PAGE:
Q: Structural engineering consulting would seem to be an unnecessary expense for most building repair and maintenance projects. When is a structural engineer needed?
A: Structural engineers offer a different perspective. Although you typically look to these professionals for structural issues, you’ll also want to bring in a professional consultant when dealing with things like wall settlement and cracking, soil erosion along structures, cracks in concrete and masonry, corrosion in metal railings and supports, and water leakage that has caused severe deterioration of building components. Simple and minor deficiencies in building walls or roof can lead to costly repairs if not addressed properly. A qualified structural engineer has the tools and knowledge to identify the underlying causes behind these symptoms and can recommend an appropriate course of action to permanently address any issues they find.
Q: What added value does a structural engineering professional provide that building owners and managers are most surprised to discover?
A: Cost savings. The structural engineer can determine the most cost effective and permanent solution to address any building issues they uncover. They know what it will take to provide a long-term resolution vs. a Band-Aid approach that may only last one or two years before failing again – costing the building owner even more time, money and aggravation.
Q: What is the most unnecessary expense you encounter when dealing with building managers and owners who are working directly with contractors?
A: We see a lot of Band-Aid-type fixes—particularly with parking garages. Concrete deteriorates and spalling (small, pebble-like pieces) occurs and a contractor will simply patch over the area. In about a year, that same area will show even greater deterioration as the underlying concrete continues to erode and the patch separates from the deteriorating concrete below. This starts a continuous cycle of yearly repair and expense. We also see a lot of situations where new sealant is applied over old—a repair that will give out fairly quickly as the old sealant keeps the new sealant from adhering properly. We once encountered a building owner whose contractor provided tuck pointing for numerous buildings to address water intrusion issues. Because the contractor did not properly cut-in and repack the mortar, the repair only lasted three-to-four years, rather than the 15-20 years the building owner expected.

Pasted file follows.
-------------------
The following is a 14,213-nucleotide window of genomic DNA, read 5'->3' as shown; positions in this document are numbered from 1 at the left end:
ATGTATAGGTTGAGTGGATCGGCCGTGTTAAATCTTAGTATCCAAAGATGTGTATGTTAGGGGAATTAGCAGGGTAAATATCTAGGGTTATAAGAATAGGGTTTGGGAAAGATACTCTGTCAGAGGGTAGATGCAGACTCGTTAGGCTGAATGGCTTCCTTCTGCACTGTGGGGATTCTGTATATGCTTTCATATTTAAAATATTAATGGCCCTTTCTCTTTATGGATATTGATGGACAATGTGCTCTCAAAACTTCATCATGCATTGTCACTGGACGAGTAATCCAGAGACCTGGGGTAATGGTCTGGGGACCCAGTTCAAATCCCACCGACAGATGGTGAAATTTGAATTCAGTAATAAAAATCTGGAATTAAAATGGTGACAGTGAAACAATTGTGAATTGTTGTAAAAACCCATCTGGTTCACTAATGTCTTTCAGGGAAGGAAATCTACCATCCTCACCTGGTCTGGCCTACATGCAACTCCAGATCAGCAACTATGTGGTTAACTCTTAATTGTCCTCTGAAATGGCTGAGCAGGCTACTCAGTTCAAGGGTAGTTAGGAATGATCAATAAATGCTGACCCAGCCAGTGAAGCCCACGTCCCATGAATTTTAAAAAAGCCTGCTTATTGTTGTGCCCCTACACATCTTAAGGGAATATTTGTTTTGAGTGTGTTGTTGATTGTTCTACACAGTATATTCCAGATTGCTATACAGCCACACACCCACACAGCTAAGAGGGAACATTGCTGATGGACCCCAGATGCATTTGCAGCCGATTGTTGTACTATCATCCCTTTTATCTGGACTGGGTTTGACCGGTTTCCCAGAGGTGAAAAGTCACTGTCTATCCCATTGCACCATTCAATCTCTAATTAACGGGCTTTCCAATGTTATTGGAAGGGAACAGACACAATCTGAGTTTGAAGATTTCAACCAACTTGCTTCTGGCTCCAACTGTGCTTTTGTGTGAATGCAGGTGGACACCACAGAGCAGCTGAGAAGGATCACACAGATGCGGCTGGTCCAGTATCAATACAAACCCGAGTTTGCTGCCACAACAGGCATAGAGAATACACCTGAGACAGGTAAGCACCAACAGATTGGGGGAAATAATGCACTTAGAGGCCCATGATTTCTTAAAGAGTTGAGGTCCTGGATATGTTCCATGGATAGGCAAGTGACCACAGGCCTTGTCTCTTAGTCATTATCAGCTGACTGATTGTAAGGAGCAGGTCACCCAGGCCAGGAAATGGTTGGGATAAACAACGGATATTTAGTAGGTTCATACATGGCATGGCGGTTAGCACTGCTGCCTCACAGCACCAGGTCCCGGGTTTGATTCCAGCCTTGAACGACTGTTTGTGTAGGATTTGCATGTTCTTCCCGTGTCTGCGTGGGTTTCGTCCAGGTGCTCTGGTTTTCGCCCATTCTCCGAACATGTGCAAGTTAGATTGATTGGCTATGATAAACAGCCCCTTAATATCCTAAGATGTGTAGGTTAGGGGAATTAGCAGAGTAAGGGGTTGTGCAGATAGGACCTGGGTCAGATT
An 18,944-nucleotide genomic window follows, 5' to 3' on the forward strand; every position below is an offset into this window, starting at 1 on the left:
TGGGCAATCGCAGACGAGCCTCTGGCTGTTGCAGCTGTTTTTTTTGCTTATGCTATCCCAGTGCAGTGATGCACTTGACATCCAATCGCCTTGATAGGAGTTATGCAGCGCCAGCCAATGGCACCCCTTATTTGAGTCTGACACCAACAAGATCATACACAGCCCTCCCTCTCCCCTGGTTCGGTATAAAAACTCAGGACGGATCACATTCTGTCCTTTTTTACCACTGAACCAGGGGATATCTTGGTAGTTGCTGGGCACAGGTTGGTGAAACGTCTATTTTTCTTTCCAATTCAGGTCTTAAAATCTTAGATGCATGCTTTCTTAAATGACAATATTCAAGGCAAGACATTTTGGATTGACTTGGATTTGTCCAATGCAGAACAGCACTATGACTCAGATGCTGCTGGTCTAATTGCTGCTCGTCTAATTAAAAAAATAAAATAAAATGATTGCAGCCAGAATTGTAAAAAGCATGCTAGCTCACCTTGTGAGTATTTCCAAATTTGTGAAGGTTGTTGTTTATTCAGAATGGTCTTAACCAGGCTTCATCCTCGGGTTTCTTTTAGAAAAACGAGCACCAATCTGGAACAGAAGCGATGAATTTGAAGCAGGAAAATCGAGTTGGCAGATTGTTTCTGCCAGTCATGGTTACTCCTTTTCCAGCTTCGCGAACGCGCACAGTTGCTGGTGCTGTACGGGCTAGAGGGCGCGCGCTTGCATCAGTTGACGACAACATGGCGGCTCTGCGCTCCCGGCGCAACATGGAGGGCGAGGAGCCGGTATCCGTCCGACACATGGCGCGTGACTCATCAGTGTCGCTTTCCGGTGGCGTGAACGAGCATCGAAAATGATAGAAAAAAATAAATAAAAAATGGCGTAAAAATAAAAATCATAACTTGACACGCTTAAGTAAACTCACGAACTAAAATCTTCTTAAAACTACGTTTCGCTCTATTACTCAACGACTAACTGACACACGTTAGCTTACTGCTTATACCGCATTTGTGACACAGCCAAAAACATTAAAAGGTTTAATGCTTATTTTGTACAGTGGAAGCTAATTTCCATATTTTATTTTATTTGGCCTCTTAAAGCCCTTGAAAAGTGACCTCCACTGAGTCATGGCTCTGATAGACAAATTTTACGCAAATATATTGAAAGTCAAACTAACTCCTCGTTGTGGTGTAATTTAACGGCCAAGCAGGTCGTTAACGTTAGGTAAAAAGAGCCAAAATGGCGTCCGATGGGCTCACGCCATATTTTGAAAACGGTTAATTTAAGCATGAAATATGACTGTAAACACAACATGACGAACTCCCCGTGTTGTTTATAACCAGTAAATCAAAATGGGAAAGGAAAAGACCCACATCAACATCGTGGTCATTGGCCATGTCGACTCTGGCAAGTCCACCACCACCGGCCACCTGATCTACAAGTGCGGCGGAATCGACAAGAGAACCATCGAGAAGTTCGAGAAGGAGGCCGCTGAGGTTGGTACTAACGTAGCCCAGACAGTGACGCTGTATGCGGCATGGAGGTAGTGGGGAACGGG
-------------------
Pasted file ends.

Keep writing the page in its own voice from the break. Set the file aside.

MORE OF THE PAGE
Q: Why are these contractors not making appropriate repairs? Do they just not know better?
A: For the most part, it’s because the contactors think they are making small fixes. They don’t understand the underlying issues and how to address them. A lot of bigger contractors will contact a structural engineering consultant because they know the consultant will tell them the best way to remediate the problem and deliver a long-term solution.
Q: Do contactors feel threatened when a building owner or manager brings in a structural engineer?
A: No. Most contractors want to do the best job possible and a structural engineer can make it easier for them by providing clear recommendations as to the scope of the project and the steps to be taken. They learn new skills to do the job properly and may gain additional job opportunities.
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